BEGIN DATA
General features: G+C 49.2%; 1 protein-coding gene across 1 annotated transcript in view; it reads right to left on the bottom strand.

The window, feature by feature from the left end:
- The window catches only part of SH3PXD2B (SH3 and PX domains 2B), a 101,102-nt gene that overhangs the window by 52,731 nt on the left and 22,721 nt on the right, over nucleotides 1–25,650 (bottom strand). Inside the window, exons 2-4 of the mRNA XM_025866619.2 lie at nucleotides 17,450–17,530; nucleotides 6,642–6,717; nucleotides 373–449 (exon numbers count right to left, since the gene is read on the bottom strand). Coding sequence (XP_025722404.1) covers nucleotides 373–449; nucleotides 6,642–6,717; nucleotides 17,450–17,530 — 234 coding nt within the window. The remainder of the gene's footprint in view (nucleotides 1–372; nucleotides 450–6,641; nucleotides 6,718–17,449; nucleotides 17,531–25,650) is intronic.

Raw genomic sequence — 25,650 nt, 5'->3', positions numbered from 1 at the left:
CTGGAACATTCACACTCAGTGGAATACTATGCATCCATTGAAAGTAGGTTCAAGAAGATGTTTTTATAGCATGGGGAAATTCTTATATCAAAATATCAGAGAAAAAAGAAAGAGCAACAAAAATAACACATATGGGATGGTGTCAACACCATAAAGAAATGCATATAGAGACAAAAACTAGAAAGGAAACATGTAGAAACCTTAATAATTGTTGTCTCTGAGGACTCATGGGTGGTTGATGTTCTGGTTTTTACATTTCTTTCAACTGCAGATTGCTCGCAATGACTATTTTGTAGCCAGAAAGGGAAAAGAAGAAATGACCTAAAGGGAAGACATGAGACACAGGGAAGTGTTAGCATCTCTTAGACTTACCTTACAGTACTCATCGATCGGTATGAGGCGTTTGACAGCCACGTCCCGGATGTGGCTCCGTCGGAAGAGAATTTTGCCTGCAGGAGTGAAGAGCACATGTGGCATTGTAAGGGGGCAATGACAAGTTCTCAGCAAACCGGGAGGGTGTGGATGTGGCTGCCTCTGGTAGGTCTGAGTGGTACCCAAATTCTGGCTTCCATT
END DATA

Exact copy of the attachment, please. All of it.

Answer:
General features: G+C 49.2%; 1 protein-coding gene across 1 annotated transcript in view; it reads right to left on the bottom strand.

The window, feature by feature from the left end:
- The window catches only part of SH3PXD2B (SH3 and PX domains 2B), a 101,102-nt gene that overhangs the window by 52,731 nt on the left and 22,721 nt on the right, over nucleotides 1–25,650 (bottom strand). Inside the window, exons 2-4 of the mRNA XM_025866619.2 lie at nucleotides 17,450–17,530; nucleotides 6,642–6,717; nucleotides 373–449 (exon numbers count right to left, since the gene is read on the bottom strand). Coding sequence (XP_025722404.1) covers nucleotides 373–449; nucleotides 6,642–6,717; nucleotides 17,450–17,530 — 234 coding nt within the window. The remainder of the gene's footprint in view (nucleotides 1–372; nucleotides 450–6,641; nucleotides 6,718–17,449; nucleotides 17,531–25,650) is intronic.

Raw genomic sequence — 25,650 nt, 5'->3', positions numbered from 1 at the left:
CTGGAACATTCACACTCAGTGGAATACTATGCATCCATTGAAAGTAGGTTCAAGAAGATGTTTTTATAGCATGGGGAAATTCTTATATCAAAATATCAGAGAAAAAAGAAAGAGCAACAAAAATAACACATATGGGATGGTGTCAACACCATAAAGAAATGCATATAGAGACAAAAACTAGAAAGGAAACATGTAGAAACCTTAATAATTGTTGTCTCTGAGGACTCATGGGTGGTTGATGTTCTGGTTTTTACATTTCTTTCAACTGCAGATTGCTCGCAATGACTATTTTGTAGCCAGAAAGGGAAAAGAAGAAATGACCTAAAGGGAAGACATGAGACACAGGGAAGTGTTAGCATCTCTTAGACTTACCTTACAGTACTCATCGATCGGTATGAGGCGTTTGACAGCCACGTCCCGGATGTGGCTCCGTCGGAAGAGAATTTTGCCTGCAGGAGTGAAGAGCACATGTGGCATTGTAAGGGGGCAATGACAAGTTCTCAGCAAACCGGGAGGGTGTGGATGTGGCTGCCTCTGGTAGGTCTGAGTGGTACCCAAATTCTGGCTTCCATT